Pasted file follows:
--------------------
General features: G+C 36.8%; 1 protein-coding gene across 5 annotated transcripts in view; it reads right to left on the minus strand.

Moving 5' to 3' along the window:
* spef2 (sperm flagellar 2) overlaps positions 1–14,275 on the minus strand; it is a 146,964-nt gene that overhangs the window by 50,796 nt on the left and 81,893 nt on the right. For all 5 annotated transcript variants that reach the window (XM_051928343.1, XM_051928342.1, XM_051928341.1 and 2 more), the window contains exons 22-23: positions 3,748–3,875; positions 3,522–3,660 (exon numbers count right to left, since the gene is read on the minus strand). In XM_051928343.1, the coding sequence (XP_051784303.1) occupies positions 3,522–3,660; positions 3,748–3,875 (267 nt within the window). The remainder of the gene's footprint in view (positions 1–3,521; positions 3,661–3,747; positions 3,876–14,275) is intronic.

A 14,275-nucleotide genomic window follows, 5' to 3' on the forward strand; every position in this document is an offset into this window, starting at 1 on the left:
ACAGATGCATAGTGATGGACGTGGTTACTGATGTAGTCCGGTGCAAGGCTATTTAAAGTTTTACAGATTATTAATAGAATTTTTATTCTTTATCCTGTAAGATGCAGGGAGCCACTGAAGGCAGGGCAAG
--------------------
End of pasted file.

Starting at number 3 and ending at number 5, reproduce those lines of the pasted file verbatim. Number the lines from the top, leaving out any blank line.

* spef2 (sperm flagellar 2) overlaps positions 1–14,275 on the minus strand; it is a 146,964-nt gene that overhangs the window by 50,796 nt on the left and 81,893 nt on the right. For all 5 annotated transcript variants that reach the window (XM_051928343.1, XM_051928342.1, XM_051928341.1 and 2 more), the window contains exons 22-23: positions 3,748–3,875; positions 3,522–3,660 (exon numbers count right to left, since the gene is read on the minus strand). In XM_051928343.1, the coding sequence (XP_051784303.1) occupies positions 3,522–3,660; positions 3,748–3,875 (267 nt within the window). The remainder of the gene's footprint in view (positions 1–3,521; positions 3,661–3,747; positions 3,876–14,275) is intronic.

A 14,275-nucleotide genomic window follows, 5' to 3' on the forward strand; every position in this document is an offset into this window, starting at 1 on the left:
ACAGATGCATAGTGATGGACGTGGTTACTGATGTAGTCCGGTGCAAGGCTATTTAAAGTTTTACAGATTATTAATAGAATTTTTATTCTTTATCCTGTAAGATGCAGGGAGCCACTGAAGGCAGGGCAAG